La Paz and Death Road

Posted: January 22, 2012 in Bolivia

Before heading over to Uyuni, I spent a few days in La Paz, one of the 2 capitals of Bolivia. La Paz is located in the mountains and well above the sea level at an altitude ranging between 3000 and 4000m. It’s that highest national capital in the world. It’s also not what I was expecting of the capital of the poorest country in South America. The city is not that dangerous and over all it’s pretty clean. It features like most of America many colonial buildings and has a bit of a European feel to it because of the architecture. Traffic is insane and really loud. La Paz offers many churches, markets and modern stores down in the center. There is a witch market but it doesn’t compare to Iquitos, Peru. There are a lot of museums as well, but one really unique is the Coca museum. The Coca plant can only be legally grown in Bolivia up to this day and has an incredible history. I will at some point dedicate a whole post to this plant that most people know so little about, but drink in their Coca Cola up to this day.

La Paz seen from above.

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On the week-end that I was there, it turned out that is was a special holiday called “Dia de los peatones”. What that means, and I had no idea either till I went outside to see it with my own eyes, is that motorized vehicles are not allowed on the downtown streets. It’s an intense feeling as the day before there was so much traffic that it took me an hour to get from one side of down town to the other.

Photo showing people walking the streets. Absolutely no vehicles were allowed, and that included taxis, busses…

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Bands were playing in the middle of the road

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Close to La Paz is also located the well known “Death Road“. Inside La Paz, you will find many tour operators offering down hill mountain biking for this road that has killed many, many people in the past. Finding a good and cheap tour operator is no easy task. Prices range between about 50$ and 100$ for the day ride with lunch at the end. Bicycle quality also ranges dramatically. I took the cheapest operator with front suspension only and hydraulic brakes. The thing is that a single suspension bike is lighter and will go faster than a full suspension so I saved money and got a faster bike.

The death road is nice and it’s probably one of the longest downhill fast trails in the world. It’s name on the other hand doesn’t do it justice anymore as all the traffic that once was dangerous takes today a different road, therefore all you will see on the “Death Road” will be bicycles going downhill. I raced the guide all the way down and the only problem I had on the way was a blown tube from jumping a rock at high speed. I also wish I could have gone faster, but the incline is not that steep. At the end he looked at me and asked how many times I had done the road before… 😀 Either way, the road is a tourist trail blown out of proportion as I would rate it a 3 in a danger scale of 1 to 10.

The views were at least nice…

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Our bikes

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The road is there on the right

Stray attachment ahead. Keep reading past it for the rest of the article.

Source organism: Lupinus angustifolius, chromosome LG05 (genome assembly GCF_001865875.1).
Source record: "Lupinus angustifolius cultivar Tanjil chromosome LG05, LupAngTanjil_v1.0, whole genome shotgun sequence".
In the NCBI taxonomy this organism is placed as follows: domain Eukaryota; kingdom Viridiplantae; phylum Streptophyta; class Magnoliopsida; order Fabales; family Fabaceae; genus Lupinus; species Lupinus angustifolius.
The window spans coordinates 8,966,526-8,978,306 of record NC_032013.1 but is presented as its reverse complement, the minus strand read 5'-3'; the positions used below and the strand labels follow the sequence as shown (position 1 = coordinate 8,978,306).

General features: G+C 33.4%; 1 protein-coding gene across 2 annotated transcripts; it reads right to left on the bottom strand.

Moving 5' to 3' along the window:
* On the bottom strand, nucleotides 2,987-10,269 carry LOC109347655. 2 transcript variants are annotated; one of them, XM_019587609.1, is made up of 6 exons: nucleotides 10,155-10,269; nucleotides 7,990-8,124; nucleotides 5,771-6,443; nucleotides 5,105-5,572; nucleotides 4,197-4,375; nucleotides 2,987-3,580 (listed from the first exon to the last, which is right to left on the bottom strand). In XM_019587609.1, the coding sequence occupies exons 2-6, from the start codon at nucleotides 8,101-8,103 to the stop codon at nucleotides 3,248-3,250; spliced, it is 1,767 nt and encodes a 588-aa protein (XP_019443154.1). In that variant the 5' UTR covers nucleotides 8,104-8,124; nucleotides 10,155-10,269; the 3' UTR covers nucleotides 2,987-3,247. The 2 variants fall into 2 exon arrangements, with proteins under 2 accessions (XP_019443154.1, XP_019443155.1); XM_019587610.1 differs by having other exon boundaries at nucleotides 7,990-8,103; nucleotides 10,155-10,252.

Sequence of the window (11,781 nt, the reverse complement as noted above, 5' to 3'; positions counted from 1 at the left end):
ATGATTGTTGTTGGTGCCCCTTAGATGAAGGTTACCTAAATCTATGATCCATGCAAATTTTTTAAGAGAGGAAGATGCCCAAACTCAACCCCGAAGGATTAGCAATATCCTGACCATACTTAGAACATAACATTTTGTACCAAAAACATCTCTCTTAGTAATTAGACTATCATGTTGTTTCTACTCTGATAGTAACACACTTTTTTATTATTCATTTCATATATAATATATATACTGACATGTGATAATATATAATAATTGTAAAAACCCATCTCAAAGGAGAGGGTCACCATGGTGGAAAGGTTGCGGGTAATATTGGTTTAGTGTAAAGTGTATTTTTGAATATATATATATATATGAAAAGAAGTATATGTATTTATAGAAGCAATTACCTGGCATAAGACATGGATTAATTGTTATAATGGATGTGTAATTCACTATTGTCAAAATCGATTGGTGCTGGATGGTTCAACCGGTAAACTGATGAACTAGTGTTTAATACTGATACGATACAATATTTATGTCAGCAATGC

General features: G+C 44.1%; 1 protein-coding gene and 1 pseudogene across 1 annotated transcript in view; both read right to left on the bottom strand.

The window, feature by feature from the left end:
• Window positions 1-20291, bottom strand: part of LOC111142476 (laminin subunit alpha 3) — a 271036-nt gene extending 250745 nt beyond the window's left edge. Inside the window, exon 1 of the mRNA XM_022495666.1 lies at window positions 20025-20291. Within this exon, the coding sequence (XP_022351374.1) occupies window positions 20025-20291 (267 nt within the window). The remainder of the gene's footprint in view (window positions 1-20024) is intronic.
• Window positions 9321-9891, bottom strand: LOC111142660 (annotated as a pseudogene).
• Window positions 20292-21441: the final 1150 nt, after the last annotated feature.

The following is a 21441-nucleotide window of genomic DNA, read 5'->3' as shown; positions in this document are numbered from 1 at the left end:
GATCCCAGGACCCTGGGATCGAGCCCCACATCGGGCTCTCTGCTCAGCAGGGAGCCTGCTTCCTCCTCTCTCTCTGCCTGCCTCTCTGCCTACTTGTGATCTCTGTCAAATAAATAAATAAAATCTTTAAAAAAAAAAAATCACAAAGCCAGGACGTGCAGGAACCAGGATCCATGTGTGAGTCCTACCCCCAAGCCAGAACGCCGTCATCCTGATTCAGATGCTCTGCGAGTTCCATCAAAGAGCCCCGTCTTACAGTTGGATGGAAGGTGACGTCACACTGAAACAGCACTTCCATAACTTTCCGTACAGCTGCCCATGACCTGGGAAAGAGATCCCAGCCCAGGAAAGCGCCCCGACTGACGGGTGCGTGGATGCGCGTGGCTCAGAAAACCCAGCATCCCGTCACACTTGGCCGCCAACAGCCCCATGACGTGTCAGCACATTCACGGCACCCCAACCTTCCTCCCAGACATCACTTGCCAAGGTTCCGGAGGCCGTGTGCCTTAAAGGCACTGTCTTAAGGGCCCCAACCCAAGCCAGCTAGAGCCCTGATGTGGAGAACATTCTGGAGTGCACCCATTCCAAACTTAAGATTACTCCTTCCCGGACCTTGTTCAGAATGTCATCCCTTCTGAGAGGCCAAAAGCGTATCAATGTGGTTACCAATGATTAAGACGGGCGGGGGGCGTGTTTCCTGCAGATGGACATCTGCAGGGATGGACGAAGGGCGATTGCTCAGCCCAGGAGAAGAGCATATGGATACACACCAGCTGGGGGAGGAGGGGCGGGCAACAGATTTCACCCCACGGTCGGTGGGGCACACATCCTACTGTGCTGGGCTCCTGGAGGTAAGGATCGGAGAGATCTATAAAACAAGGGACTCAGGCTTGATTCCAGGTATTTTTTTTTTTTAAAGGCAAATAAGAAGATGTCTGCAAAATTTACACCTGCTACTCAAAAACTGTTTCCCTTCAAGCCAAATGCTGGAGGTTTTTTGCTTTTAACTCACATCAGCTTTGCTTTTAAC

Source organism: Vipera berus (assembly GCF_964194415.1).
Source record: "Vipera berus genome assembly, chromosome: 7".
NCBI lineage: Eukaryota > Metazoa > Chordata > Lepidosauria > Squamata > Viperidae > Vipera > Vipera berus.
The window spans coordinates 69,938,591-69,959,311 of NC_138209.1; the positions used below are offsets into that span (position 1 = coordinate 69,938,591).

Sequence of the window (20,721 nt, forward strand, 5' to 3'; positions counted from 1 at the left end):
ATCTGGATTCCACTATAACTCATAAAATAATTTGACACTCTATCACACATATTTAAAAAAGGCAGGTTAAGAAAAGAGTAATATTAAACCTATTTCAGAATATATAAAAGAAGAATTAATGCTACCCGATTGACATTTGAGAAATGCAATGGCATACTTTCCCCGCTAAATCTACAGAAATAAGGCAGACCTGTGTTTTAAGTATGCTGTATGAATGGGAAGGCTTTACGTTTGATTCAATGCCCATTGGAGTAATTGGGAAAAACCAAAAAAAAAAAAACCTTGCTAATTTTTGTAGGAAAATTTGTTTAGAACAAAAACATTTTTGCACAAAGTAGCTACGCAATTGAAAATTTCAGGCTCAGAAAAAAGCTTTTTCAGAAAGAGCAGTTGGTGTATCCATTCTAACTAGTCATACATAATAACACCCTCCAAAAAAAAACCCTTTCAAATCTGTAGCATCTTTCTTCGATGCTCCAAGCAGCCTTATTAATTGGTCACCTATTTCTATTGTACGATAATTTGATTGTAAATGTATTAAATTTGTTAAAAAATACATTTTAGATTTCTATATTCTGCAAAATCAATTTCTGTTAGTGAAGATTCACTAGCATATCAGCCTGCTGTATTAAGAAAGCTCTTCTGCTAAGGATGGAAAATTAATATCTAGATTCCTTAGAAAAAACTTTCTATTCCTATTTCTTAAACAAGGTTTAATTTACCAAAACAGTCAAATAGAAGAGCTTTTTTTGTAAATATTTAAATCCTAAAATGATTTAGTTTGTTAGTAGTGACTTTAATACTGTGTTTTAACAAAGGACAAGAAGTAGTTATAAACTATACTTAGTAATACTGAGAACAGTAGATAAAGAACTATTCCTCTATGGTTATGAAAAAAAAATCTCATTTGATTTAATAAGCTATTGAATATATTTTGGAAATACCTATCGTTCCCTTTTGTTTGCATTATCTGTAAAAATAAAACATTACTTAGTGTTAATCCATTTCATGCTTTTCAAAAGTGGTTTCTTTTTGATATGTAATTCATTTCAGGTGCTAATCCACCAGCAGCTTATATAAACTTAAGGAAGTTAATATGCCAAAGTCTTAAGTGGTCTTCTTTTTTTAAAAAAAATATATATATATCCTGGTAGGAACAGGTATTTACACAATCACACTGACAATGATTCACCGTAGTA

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And the bike I used. Well, for about half way, as I blew the tube and the one they replaced it with blew up right away too, so I got a red bike after wards that had almost no more fluid left in the front suspension.

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  1. Vigilante says:

    There is a TV show about some people that go drive large trucks up the Death Road, It looks like such a beautiful place, but I would not want to drive a large truck there. Why did you rent a bike and not ride your KLR?

    • pimptrix says:

      Yeh, that show is pure BS unless it was filmed a few years ago when the 2nd road didn’t exist. Today, there are no more big trucks going on that road. It’s mainly a downhill MT bike trail. You even have to pay an entrance fee.

      I didn’t take the KLR cause it’s a big heavy bike and going downhill is no fun. As for going uphill, you’d have to watch out for all the dozens of mt bikes coming at you all the time so you couldn’t really haul ass or have fun going uphill either.

      With the MT bike it was fun cause I was hauling ass and I’d probably do it again if it were close to my house but the road is not what it used to be. I would have loved to do it back in the day when it had all the traffic.

      Oh, and the road is actually pretty wide in most part. There are only a few corners that are narrow, and if you look on TV or on the internet, they always show the same corners. It’s literally just a gravel dirt road. The roads through the mountains in Peru were more interesting and way more dangerous in some places.

      • Great Blog man. Will have to look at it for advice. Doing a trip of my own SF to Brazil, on a KLR.

      • pimptrix says:

        Thanks Robert! I just checked out your blog too and it looks sweet! I see that you’re in Guatemala! Check out my “How to camp in Tikal 101” if you’re gonna go up there. You might also find one of my buddies Quin on a Honda 650 along the way as I believe he’s around there too. Quick question, how did you add the SPOT widget into WordPress?


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